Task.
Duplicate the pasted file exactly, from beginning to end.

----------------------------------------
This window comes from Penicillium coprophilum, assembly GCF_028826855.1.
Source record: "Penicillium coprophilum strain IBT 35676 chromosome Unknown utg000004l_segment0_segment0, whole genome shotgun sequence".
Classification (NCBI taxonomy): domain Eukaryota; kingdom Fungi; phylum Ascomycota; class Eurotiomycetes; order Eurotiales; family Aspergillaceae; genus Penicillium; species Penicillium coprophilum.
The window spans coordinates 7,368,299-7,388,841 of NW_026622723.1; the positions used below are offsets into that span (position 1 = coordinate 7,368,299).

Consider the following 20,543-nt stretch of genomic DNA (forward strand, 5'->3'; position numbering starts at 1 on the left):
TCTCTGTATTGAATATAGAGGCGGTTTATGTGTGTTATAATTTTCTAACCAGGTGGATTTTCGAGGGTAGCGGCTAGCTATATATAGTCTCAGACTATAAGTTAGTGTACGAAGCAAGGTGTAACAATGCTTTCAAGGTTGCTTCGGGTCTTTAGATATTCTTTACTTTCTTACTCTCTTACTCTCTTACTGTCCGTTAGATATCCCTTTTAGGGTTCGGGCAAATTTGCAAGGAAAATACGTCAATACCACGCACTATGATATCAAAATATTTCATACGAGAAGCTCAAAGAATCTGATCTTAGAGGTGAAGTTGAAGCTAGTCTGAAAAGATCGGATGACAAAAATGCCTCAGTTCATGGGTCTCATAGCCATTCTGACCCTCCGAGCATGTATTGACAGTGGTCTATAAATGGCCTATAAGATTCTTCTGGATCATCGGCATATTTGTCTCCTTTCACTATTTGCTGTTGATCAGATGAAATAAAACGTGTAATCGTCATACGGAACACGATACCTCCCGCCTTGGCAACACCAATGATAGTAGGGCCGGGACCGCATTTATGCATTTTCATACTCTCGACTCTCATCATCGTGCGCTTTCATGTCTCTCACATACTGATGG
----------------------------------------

This window comes from Penicillium coprophilum, assembly GCF_028826855.1.
Source record: "Penicillium coprophilum strain IBT 35676 chromosome Unknown utg000004l_segment0_segment0, whole genome shotgun sequence".
Classification (NCBI taxonomy): domain Eukaryota; kingdom Fungi; phylum Ascomycota; class Eurotiomycetes; order Eurotiales; family Aspergillaceae; genus Penicillium; species Penicillium coprophilum.
The window spans coordinates 7,368,299-7,388,841 of NW_026622723.1; the positions used below are offsets into that span (position 1 = coordinate 7,368,299).

Consider the following 20,543-nt stretch of genomic DNA (forward strand, 5'->3'; position numbering starts at 1 on the left):
TCTCTGTATTGAATATAGAGGCGGTTTATGTGTGTTATAATTTTCTAACCAGGTGGATTTTCGAGGGTAGCGGCTAGCTATATATAGTCTCAGACTATAAGTTAGTGTACGAAGCAAGGTGTAACAATGCTTTCAAGGTTGCTTCGGGTCTTTAGATATTCTTTACTTTCTTACTCTCTTACTCTCTTACTGTCCGTTAGATATCCCTTTTAGGGTTCGGGCAAATTTGCAAGGAAAATACGTCAATACCACGCACTATGATATCAAAATATTTCATACGAGAAGCTCAAAGAATCTGATCTTAGAGGTGAAGTTGAAGCTAGTCTGAAAAGATCGGATGACAAAAATGCCTCAGTTCATGGGTCTCATAGCCATTCTGACCCTCCGAGCATGTATTGACAGTGGTCTATAAATGGCCTATAAGATTCTTCTGGATCATCGGCATATTTGTCTCCTTTCACTATTTGCTGTTGATCAGATGAAATAAAACGTGTAATCGTCATACGGAACACGATACCTCCCGCCTTGGCAACACCAATGATAGTAGGGCCGGGACCGCATTTATGCATTTTCATACTCTCGACTCTCATCATCGTGCGCTTTCATGTCTCTCACATACTGATGG